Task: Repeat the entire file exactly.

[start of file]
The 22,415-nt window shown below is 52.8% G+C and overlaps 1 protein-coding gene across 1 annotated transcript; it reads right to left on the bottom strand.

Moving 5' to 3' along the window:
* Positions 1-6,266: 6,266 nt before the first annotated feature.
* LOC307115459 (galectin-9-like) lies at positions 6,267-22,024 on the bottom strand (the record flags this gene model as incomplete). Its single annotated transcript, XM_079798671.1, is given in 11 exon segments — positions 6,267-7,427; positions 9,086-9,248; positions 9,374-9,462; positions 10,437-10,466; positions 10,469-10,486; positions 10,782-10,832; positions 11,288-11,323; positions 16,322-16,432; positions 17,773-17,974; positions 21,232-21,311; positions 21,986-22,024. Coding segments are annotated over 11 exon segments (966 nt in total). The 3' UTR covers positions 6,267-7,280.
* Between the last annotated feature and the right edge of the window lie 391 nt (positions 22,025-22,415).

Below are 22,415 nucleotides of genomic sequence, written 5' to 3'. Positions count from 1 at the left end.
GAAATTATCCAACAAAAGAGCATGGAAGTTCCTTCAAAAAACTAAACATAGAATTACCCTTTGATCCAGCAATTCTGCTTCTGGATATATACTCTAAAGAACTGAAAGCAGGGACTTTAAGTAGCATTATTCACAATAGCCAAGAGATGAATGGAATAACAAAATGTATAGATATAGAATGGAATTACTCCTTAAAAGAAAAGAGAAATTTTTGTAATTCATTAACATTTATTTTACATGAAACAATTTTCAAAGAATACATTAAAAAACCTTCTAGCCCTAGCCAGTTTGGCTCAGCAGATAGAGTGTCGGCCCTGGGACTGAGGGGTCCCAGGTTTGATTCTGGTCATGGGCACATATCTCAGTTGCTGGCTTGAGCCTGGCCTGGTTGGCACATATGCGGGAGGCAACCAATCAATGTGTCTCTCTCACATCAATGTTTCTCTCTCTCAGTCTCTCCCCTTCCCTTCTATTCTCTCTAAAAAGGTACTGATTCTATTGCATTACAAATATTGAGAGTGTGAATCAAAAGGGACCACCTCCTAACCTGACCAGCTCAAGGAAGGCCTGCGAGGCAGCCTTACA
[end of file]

The 22,415-nt window shown below is 52.8% G+C and overlaps 1 protein-coding gene across 1 annotated transcript; it reads right to left on the bottom strand.

Moving 5' to 3' along the window:
* Positions 1-6,266: 6,266 nt before the first annotated feature.
* LOC307115459 (galectin-9-like) lies at positions 6,267-22,024 on the bottom strand (the record flags this gene model as incomplete). Its single annotated transcript, XM_079798671.1, is given in 11 exon segments — positions 6,267-7,427; positions 9,086-9,248; positions 9,374-9,462; positions 10,437-10,466; positions 10,469-10,486; positions 10,782-10,832; positions 11,288-11,323; positions 16,322-16,432; positions 17,773-17,974; positions 21,232-21,311; positions 21,986-22,024. Coding segments are annotated over 11 exon segments (966 nt in total). The 3' UTR covers positions 6,267-7,280.
* Between the last annotated feature and the right edge of the window lie 391 nt (positions 22,025-22,415).

Below are 22,415 nucleotides of genomic sequence, written 5' to 3'. Positions count from 1 at the left end.
GAAATTATCCAACAAAAGAGCATGGAAGTTCCTTCAAAAAACTAAACATAGAATTACCCTTTGATCCAGCAATTCTGCTTCTGGATATATACTCTAAAGAACTGAAAGCAGGGACTTTAAGTAGCATTATTCACAATAGCCAAGAGATGAATGGAATAACAAAATGTATAGATATAGAATGGAATTACTCCTTAAAAGAAAAGAGAAATTTTTGTAATTCATTAACATTTATTTTACATGAAACAATTTTCAAAGAATACATTAAAAAACCTTCTAGCCCTAGCCAGTTTGGCTCAGCAGATAGAGTGTCGGCCCTGGGACTGAGGGGTCCCAGGTTTGATTCTGGTCATGGGCACATATCTCAGTTGCTGGCTTGAGCCTGGCCTGGTTGGCACATATGCGGGAGGCAACCAATCAATGTGTCTCTCTCACATCAATGTTTCTCTCTCTCAGTCTCTCCCCTTCCCTTCTATTCTCTCTAAAAAGGTACTGATTCTATTGCATTACAAATATTGAGAGTGTGAATCAAAAGGGACCACCTCCTAACCTGACCAGCTCAAGGAAGGCCTGCGAGGCAGCCTTACA